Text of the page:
K. BARNES: Yes, I did. Dad and I had actually spoken about it that morning. Briefly, because I always said, "Daddy, what you got going on for the day?" He said, "Oh, you know, we're starting this trial again." He said that a guy -- it was a rape trial. He had declared a mistrial two weeks prior. And the jury was 8-4 acquittal because, I guess the prosecution's case wasn't strong at that time.

KING: Don't you about wonder about what, then, Mr. Nichols -- it was 8-4 for acquittal. He's back in. What ticked him off?

K. BARNES: Well, I've heard about exactly what happened. There's jurors, after a verdict is read, get a chance to interact with both the defense, usually, and the prosecution. And find out where the holes in their case were.

You know, they get to ask jurors questions, you know, what did you think? What made you decide against -- for or against? And the lawyers also get to tell the jurors, what you didn't get to hear; he's been convicted of A,B and C earlier. I like to call it a powwow afterwards.

And I think that Nichols had -- this is just speculation -- but I think Nichols has heard what was going on and knew that maybe the prosecution might have a stronger case. And decided just to get his revenge.

KING: You were very close to your father, right?

K. BARNES: Absolutely. We were extremely close. He was my best friend.

KING: Do you have brothers and sisters?

K. BARNES: I have a half sister who is 20 years my senior. She was raised by her mother in Michigan. So it was just daddy and I growing up. I was raised as an only child.

KING: Like daddies and daughters, right?


KING: What does it feel like a year later?

K. BARNES: It still feels -- I have an emptiness that can't be explained and will never be fulfilled. I loved my daddy, and he loved me. We had a very, very, very strong relationship. And it's hard not to hear his words of wisdom.

KING: Are you as angry as these others are?

K. BARNES: I don't know how angry they are, but I would imagine so.

KING: Well, it seems to me that your stepmother's angry. And Candee's angry and Deborah's angry.

K. BARNES: They have every right to be, absolutely. I feel their pain. I can't imagine what it's like to lose a husband, but now I know what it's like to lose my daddy.

KING: Claudia, are you close with Kiley?

BARNES: Am I close with Kiley?

KING: Yes.

BARNES: Sometimes.

KING: It's not the greatest of closeness?

BARNES: We've been better friends before.

KING: Has this caused you to get closer or not?

K. BARNES: No, sir. I've had a lot going on in my life, and she has hers, I'm sure. And we just haven't gotten together as much as we should.

As much as I would like.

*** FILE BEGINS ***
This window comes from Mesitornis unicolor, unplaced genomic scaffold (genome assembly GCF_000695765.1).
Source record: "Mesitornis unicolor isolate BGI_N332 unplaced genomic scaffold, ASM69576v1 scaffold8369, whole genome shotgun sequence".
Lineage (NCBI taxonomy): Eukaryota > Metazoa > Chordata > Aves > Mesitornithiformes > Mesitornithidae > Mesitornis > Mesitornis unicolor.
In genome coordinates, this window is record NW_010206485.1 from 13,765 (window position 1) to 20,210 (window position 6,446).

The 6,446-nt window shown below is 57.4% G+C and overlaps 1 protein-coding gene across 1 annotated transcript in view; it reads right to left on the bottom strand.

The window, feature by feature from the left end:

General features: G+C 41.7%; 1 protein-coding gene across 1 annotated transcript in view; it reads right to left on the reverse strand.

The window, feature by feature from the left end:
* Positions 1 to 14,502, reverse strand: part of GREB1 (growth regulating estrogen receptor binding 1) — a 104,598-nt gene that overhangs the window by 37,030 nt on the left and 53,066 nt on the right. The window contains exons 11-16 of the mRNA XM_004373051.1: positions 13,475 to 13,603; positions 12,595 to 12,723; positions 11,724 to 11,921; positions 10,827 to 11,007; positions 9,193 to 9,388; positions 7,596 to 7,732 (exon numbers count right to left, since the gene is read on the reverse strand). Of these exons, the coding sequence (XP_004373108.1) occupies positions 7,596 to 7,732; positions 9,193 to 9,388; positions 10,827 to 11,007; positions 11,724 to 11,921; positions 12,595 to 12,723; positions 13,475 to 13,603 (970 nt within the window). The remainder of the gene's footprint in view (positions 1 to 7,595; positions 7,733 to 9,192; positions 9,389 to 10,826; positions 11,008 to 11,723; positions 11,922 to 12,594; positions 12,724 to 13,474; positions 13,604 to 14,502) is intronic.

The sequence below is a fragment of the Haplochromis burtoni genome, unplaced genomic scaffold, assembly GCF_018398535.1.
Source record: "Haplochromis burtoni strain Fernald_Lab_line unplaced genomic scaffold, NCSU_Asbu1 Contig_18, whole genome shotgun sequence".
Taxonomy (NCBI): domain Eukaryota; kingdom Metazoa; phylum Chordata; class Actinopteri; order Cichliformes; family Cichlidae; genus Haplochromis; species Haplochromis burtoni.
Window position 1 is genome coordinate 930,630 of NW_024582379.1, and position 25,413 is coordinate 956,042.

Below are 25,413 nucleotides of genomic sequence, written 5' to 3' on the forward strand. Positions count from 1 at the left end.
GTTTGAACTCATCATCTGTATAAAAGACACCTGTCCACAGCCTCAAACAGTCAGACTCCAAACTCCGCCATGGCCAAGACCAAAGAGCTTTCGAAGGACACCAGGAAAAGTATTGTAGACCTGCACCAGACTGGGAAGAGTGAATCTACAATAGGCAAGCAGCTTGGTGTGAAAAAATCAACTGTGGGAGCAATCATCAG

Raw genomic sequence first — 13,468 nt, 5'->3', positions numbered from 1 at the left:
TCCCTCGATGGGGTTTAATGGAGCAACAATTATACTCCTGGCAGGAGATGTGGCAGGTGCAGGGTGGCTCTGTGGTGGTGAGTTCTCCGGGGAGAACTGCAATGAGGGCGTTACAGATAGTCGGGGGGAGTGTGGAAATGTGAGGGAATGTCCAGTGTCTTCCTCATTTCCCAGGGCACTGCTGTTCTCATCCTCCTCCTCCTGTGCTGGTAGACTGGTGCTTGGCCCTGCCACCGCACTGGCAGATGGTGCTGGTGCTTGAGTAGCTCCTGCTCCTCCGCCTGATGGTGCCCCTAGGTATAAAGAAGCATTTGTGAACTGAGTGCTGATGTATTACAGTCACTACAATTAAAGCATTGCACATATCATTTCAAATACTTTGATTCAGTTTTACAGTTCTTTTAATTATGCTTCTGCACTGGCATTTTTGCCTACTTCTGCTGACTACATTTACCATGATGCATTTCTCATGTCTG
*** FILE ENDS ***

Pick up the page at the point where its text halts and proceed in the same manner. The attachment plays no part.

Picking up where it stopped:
KING: You would like it more?

K. BARNES: Absolutely.

KING: So why not here. We do it tonight. Come together. When you go back to Atlanta, go see your mom.

K. BARNES: Step mom.

KING: Your step mom.

K. BARNES: I mean, I would love to. You know, we both have different schedules, and I think that...

KING: Have issues.

K. BARNES: We have some issues, but I don't think that those are issues that can't be resolved. I know daddy would like for us to have a closer relationship, and as would I. I think I owe it to -- not only the woman that he was deeply in love with, but I owe it to myself and I owe it to my dad. And it's definitely something I would like to pursue.

KING: It's a nice thing, isn't it, Claudia?

BARNES: Yes, sir.

KING: Good luck, Kiley.

K. BARNES: Thank you very much, Larry.

KING: Kiley Barnes. The panel will resume right after these words.


KING: Jim Voyles is the attorney for Deborah Teasley whose husband, Sergeant Hoyt Teasley, was shot in the courthouse.

JIM VOYLES, ATTORNEY: What role, Jim, do you play? Why does Deborah need a lawyer?

VOYLES: Well, we filed suit Wednesday in this case.

KING: This Wednesday?

VOYLES: This past Wednesday, yes. For wrongful death on behalf of Sergeant Teasley's estate, Deborah and her two minor daughters. And...

KING: Who are you suing?

VOYLES: We're suing the county, that is Fulton County. Fulton County Sheriff's Department, the sheriffs, and several of the deputies who were involved in the process of negligence.

KING: Are you saying -- had they done their job, this wouldn't have happened?

VOYLES: Absolutely.

KING: So you feel that the people on duty there weren't protective enough?

VOYLES: We feel like it was absolutely one of the worst cases of trying to protect judges and the public that you'll ever, ever find. They had found shanks in Brian Nichols' shoes two days before. This was not taken seriously.

The sheriff's department allowed a very small woman, Cynthia Hall to escort Brian Nichols to the holding room where he changed clothes to go into the court. He is a large person, I think 6'2", built somewhat like a linebacker, and he beat her senseless.

And then instead of escaping, then he made his way to the judge's chamber. But the holding cell should have been monitored by video cameras. The deputies assigned to that were not on the video cameras. Or they would have seen his attack, and they would have stopped there.

And then the deputy that was supposed to be guarding Judge Barnes' chambers, courtroom, was not present that day. He had taken the day off, and he was not replaced with anyone.

We think all of this together is what caused the incident that ended up in the courthouse, killing three people, and then another person outside the courthouse.

KING: We contacted the sheriff and eight defendants to respond to the lawsuits filed against them by Claudia Barnes, Deborah Teasley and Candee Wilhelm. Only Chelsea Lee and Paul Tambers' attorneys provided statements.